Hassan Salarieh, the head of the Iranian Space Agency, has emphasized the country’s determination to develop space technology.

TEHRAN (Iran News) – Hassan Salarieh, the head of the Iranian Space Agency, has emphasized the country’s determination to develop space technology.

The Iranian Space Agency launched a satellite called “Khayyam” with a wide range of environmental functions at 10:22 local time on Tuesday. It was put into orbit by a Russian Soyuz rocket from the Baikonur space station in Kazakhstan.

In the past years, the country has made good achievements in the fields of remote sensing, and in order to operationalize the discovered knowledge, we needed to have a high-tech satellite, Salarieh said in a press conference on Wednesday.

Iran’s space industry has acquired the technical knowledge of manufacturing satellites with 5 to 10 meters resolution. So, the Khayyam satellite was ordered to be built by a Russian company, he said, adding, the satellite reached the stage of construction based on the parameters determined by Iran and also under our supervision.

“Improving productivity in the agriculture sector, surveying water resources, managing natural disasters, confronting deforestation, monitoring border areas and mining explorations are among the main objectives of the satellite.

In order to receive the data of this satellite, in addition to equipping the existing space stations, we have also prepared mobile stations in all parts of the country,” he noted.

Referring to Iran’s recent cooperation with Russia to access remote-sensing satellites, Salarieh stated that Iran’s space industry has started indigenization of this industry in the last 2 decades and has acquired the technical knowledge of manufacturing satellites with 5 to 10 meters resolution.

“We will continue this path and in the coming years, domestically produce, launch, and orbit satellites of higher resolution, to meet the country’s needs,” he added.

Noting that the “Khayyam” satellite was designed in the early-2000s by space researchers according to the needs of the day, Salarieh said that the researchers showed that a satellite with an accuracy of one meter was needed, which required a period of one to two years to be produced.

After conducting preliminary studies and implementing the conceptual design of the “Khayyam” satellite, the technical specifications of the satellite were determined, he added.

To order a satellite, it is necessary to determine parameters such as regulations, telecommunication systems, communication, and sensing systems in different peaks, as well as controlling the condition and stability of the satellite, he explained.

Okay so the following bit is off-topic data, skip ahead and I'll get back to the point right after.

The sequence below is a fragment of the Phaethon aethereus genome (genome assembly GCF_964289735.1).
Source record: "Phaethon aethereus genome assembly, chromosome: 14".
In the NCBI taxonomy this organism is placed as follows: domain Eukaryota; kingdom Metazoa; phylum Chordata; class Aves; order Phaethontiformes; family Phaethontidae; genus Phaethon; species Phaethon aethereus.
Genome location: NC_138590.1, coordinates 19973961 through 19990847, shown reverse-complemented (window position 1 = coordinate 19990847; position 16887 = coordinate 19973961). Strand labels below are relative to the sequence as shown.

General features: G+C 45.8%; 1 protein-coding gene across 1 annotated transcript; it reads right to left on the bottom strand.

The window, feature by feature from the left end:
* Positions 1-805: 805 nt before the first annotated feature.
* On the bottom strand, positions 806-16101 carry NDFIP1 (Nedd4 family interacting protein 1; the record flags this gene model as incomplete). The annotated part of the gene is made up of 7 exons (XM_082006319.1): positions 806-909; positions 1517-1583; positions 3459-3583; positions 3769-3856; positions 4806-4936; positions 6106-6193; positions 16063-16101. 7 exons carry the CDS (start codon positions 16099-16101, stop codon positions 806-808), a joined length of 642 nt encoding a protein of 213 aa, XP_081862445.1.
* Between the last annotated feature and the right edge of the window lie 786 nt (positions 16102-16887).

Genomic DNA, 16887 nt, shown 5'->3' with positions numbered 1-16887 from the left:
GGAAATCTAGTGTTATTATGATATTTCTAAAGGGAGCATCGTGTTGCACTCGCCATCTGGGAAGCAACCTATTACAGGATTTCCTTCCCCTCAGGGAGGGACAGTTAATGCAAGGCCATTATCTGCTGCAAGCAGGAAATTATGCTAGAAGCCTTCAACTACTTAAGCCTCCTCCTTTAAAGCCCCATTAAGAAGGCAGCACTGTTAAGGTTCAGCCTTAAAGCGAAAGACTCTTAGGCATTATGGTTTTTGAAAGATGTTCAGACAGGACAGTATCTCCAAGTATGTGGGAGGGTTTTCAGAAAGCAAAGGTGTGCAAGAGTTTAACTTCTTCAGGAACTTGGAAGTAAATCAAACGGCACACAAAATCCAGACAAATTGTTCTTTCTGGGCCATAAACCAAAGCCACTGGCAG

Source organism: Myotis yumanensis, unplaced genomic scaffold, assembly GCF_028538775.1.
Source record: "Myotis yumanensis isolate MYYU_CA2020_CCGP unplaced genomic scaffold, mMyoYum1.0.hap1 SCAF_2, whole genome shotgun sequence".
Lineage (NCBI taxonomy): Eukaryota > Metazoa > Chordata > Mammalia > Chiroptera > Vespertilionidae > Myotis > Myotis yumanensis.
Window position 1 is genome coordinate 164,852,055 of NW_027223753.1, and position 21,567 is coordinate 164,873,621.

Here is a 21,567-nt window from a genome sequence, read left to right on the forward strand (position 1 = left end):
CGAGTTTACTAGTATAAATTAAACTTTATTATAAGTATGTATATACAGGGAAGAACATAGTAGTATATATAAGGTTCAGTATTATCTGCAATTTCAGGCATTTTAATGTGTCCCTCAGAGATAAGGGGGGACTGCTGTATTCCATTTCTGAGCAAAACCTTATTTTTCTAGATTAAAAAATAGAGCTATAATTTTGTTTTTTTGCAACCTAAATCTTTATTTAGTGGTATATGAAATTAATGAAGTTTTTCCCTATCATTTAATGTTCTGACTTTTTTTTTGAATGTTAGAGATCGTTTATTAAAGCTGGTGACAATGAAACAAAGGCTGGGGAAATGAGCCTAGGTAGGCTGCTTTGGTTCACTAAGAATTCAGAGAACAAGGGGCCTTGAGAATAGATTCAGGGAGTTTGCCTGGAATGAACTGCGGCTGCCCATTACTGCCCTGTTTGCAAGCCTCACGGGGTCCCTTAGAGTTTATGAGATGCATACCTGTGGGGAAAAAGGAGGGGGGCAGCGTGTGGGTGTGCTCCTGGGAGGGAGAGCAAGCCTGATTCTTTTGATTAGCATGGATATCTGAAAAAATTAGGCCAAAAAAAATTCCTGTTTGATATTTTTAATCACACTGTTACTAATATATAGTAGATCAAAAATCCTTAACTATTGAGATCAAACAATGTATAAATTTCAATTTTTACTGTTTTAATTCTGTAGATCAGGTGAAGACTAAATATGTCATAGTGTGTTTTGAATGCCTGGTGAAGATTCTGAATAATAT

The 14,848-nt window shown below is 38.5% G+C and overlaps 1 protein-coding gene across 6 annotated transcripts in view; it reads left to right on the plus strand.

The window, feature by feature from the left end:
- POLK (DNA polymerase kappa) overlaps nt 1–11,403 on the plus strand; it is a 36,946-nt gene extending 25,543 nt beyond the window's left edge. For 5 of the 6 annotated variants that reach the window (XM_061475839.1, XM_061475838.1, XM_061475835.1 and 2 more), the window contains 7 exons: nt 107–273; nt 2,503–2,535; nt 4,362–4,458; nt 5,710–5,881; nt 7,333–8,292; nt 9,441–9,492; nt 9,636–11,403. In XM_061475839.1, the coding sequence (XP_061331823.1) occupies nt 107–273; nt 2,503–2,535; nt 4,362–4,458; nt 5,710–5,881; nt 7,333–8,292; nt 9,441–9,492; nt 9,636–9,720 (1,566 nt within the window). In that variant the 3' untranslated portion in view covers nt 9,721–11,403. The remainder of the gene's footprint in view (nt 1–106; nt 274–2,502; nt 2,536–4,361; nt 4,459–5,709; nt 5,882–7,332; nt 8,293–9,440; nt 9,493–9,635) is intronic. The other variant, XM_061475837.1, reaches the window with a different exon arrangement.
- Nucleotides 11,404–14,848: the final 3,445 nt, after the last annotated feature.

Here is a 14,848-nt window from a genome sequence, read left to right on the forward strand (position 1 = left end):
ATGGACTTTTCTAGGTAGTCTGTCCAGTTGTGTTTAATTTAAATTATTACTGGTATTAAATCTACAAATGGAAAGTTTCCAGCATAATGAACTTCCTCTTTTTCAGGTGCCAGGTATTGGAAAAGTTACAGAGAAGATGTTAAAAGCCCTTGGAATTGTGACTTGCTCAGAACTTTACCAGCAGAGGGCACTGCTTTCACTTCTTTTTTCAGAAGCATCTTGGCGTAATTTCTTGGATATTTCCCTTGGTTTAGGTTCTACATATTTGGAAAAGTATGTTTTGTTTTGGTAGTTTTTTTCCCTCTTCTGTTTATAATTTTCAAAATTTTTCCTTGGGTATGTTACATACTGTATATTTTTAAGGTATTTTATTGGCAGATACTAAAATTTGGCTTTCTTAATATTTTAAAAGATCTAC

After ordering this to the Russian company, the project monitoring procedures were carried out in different departments as well as various tests, and finally, the satellite was delivered to Iran and placed in a 500 km orbit.

Referring to the cost of the Khayyam satellite, Salarieh explained that according to the weight, spectrum, and accuracy, the price of remote-sensing satellites is different, and this project is estimated to cost around $40 million.

Homegrown satellites

Iran launched its first satellite, called Omid (literally meaning hope), in 2009. Rasad (literally meaning observation) satellite was also sent into orbit in 2011.

In 2012, Iran successfully put its third domestically manufactured satellite, named Navid (literally meaning promise), into orbit.

The first and most advanced homegrown remote-sensing satellite is Pars-1, which has been designed and constructed by the researchers of the Iranian Space Research Center.

Pars-1 is supposed to take pictures of all parts of the country using a high-resolution 15-meter-camera and send its photos from a 500-kilometer distance to the earth stations using a high-powered telecommunication transceiver.

According to previous reports, the Iranian Space Agency has plans to launch a number of satellites including Pars-1, Pars-2, Zafar-2, and Nahid-2.

In February, the Iranian Space Agency announced that the Kosar satellite, designed and launched by 8 technological companies, was scheduled to be in a 500-kilometer orbit by the current [Iranian calendar] year (which began on March 21).

Iran ranks 11th in space science worldwide

Iran is among the 10 countries with knowledge of space technology and is the 11th country in the world in terms of space science and the leading country in the region.

Iran’s global ranking in space technology has improved from 95 in 1996 to 11 in 2017.

  • source : Tehrantimes